In one passage, Smith refers to the impartial spectator as “every human heart,” but again he modifies this to “every body who knows of it.” While he thus apparently sets up a standard of popular approbation, he seems to regard its basis—”the impartial spectator”—as an abstraction from instances of the human heart rather than as a census by count. Thus it is possible to have moral judgments in a case in which no feelings, or the “wrong” feelings, have been stirred; it is possible to judge of the demerit of an injury to a person who is unaware of injury; and it is possible to alleviate the apparent demerit of an act that is accidental rather than springing from an improper resentment. Judgments of merit are based on direct sympathy with the agent, through which one approves or disapproves the affection giving rise to the action, and upon a sympathy, indirect but no less strong, with the recipient affected. Smith’s view makes retaliation a natural impulse and incorporates it, in due degree, into the body of proper actions.

However, the standard of the impartial spectator undergoes a further transformation. “I divide myself, as it were, into two persons; . . . I, the examiner and judge, represent a different character from that other I, the person whose conduct is examined into and judged of. The first is the spectator . . . The second is the agent, the person whom I properly call myself.” The first of these persons Smith refers to again and again as “the man within the breast.” Thus imagination and sympathy become the account of conscience or the voice within.

People naturally desire not only to be approved of by society but also to be what ought to be approved of, to be worthy of approbation. Therefore, the “man within the breast” has a powerful voice in determining one’s actions, so much so that in many cases inward approval may completely replace that of others. The inward...

(The entire section is 791 words.)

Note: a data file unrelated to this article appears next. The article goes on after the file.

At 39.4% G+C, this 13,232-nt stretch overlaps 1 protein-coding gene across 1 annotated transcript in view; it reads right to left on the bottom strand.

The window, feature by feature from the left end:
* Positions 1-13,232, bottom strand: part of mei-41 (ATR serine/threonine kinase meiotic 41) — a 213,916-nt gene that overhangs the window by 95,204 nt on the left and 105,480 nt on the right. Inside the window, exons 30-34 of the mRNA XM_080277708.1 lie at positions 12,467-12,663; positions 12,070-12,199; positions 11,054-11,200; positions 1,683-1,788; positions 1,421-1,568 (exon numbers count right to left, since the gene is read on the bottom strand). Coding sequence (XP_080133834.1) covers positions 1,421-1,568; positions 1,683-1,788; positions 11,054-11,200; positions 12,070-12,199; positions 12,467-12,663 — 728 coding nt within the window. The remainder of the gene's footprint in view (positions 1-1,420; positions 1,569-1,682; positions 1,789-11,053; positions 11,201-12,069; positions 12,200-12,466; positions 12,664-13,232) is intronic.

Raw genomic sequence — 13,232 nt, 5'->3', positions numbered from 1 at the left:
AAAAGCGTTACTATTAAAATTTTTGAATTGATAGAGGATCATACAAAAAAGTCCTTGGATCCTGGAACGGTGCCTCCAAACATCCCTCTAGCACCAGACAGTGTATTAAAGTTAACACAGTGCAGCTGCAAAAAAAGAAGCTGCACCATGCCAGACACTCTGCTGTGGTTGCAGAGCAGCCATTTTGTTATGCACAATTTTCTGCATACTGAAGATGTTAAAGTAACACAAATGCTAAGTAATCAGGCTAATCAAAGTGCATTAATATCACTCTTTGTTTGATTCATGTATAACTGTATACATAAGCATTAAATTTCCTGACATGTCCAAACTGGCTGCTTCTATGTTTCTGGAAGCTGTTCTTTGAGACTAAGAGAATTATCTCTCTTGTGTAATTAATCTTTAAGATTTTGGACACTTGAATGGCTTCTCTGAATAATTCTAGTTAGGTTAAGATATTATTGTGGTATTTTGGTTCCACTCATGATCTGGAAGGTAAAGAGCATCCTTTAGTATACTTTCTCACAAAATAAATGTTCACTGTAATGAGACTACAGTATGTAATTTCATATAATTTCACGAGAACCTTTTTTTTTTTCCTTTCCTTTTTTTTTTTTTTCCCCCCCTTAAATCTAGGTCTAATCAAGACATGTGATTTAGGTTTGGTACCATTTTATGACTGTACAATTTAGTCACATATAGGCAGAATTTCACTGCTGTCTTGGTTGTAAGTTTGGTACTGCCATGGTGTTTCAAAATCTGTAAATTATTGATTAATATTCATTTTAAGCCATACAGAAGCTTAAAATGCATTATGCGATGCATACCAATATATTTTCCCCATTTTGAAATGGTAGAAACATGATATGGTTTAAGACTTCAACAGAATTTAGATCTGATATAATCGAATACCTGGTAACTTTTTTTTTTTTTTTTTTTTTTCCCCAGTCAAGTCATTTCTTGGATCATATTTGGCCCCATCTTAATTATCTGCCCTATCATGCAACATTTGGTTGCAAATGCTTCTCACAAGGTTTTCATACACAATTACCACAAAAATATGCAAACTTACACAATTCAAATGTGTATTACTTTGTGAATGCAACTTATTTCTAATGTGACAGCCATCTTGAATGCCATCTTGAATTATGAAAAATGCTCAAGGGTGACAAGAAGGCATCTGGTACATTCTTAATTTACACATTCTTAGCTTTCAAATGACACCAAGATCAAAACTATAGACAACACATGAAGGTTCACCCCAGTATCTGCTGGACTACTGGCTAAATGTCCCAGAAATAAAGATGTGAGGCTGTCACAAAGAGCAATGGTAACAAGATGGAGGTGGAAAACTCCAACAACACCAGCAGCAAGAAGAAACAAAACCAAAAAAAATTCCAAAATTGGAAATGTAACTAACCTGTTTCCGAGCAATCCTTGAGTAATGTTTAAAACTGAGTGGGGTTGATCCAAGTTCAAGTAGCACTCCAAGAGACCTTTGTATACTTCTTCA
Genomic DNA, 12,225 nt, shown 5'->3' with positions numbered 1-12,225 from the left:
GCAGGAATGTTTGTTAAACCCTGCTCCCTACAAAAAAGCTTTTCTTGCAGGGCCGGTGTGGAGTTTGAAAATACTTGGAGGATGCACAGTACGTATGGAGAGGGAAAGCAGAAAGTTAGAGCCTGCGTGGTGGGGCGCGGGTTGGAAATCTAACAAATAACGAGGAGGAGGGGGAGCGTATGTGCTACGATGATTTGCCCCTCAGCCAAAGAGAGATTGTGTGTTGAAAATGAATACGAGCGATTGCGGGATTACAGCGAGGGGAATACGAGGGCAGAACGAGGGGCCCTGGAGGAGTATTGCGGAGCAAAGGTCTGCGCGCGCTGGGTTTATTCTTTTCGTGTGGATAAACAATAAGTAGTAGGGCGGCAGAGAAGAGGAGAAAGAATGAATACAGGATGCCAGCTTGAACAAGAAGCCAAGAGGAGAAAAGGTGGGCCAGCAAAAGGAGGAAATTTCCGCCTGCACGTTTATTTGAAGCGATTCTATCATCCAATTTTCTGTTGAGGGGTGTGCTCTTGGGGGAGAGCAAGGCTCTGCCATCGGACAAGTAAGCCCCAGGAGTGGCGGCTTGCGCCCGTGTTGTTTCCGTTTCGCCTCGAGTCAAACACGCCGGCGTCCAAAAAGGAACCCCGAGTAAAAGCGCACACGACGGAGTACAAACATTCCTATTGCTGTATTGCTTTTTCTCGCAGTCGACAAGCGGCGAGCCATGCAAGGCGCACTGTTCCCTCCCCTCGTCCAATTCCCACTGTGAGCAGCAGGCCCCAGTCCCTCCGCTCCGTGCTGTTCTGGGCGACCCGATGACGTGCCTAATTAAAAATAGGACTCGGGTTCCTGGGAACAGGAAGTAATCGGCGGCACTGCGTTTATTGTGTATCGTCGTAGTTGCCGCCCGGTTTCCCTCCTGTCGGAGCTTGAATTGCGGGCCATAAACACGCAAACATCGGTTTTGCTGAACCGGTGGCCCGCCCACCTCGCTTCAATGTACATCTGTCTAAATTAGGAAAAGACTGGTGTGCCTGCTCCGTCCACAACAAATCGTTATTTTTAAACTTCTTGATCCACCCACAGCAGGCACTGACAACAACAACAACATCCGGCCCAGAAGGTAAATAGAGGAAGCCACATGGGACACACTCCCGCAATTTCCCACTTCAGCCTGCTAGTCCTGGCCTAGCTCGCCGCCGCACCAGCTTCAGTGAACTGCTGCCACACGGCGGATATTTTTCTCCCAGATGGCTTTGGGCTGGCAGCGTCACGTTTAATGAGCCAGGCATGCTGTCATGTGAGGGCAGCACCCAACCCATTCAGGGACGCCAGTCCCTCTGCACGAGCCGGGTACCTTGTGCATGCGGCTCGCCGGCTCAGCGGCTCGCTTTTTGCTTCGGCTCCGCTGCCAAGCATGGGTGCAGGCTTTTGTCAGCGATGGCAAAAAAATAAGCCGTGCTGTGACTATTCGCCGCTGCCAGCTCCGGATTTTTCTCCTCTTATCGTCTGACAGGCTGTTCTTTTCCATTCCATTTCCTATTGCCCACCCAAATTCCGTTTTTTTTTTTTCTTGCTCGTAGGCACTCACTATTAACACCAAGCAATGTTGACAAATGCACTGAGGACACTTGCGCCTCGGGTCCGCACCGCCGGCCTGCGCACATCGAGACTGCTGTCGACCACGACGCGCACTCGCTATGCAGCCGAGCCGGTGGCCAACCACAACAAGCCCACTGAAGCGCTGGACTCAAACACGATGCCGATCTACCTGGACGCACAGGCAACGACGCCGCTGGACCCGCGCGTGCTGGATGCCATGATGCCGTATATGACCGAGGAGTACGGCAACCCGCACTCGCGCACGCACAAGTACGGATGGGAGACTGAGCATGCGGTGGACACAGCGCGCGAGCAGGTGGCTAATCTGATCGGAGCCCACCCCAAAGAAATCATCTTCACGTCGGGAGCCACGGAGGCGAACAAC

The Nature of Virtue

(Student Guide to World Philosophy)

Smith sharpens the outlines of his doctrine by adding, in the final part of his book, an examination of various systems of moral philosophy. He divides his subject according to two questions: First, wherein does virtue consist? Second, by what power or faculty of the mind is this character of virtue recommended to us? These represent the traditional questions, metaphysical and epistemological respectively, around which the philosophy of morals has centered in Western thought. Smith recognizes three possible answers to the first question: First, virtue consists either in propriety, the “proper government and direction of all our affections,” which considered singly may tend either toward good or toward evil; or second, virtue consists in prudence, the pursuit of one’s own happiness; or third, it consists in benevolence, the promotion of the happiness of others.

Smith places the ethical systems of Greek philosophers such as Plato, Aristotle, and the Stoics within the group making the first answer. He claims that Plato’s system is consistent with his own description of propriety. Aristotle differs in having virtue consist of habits of action rather than sentiments and judgments. The Stoics, he insists at some length, mistake entirely the kind of a system nature made for people, for they reduce to nothing the importance of what one has the most power over, one’s immediate circumstances; and they would deaden the sentiments that are the very basis of moral judgments. Smith adds to the group the systems of Samuel Clarke, William Wollaston, and the third earl of Shaftesbury, remarking that they fail to supply what he has provided, the element of sympathy on which morality is based.

Smith finds Greek philosopher Epicurus giving the second answer, that virtue is in prudence. Epicurus, however, was too eager to rest everything on a single principle, bodily pleasure and pain; he failed to notice the powerful satisfaction that people take in the approval of others.

Philosophers proposing the third answer, regarding the principle of benevolence as the primary virtue, included Ralph Cudworth, Thomas More, and John Smith of Cambridge, but especially Francis Hutcheson, “the soberest and most judicious.” Smith commends these philosophies of benevolence as nurturing the most agreeable and noblest affections,...

(The entire section is 956 words.)


(Student Guide to World Philosophy)

Sources for Further Study

Ekelund, Robert B., Robert F. Hebert, and Robert D. Tollison. “Adam Smith on Religion and Market Structure.” History of Political Economy 37, no. 4 (2005): 647-660. A concise review of Smith’s rather detached and skeptical views of religion. Bibliography.

Brown, Maurice. Adam Smith’s Economics: Its Place in the Development of Economic Thought. London: Routledge, 1992. Scholarly but approachable work sets forth the economic and historical contexts of Smith’s theories.

Campbell, R. Hutchinson, and Andrew S. Skinner. Adam Smith. New York: St....

(The entire section is 785 words.)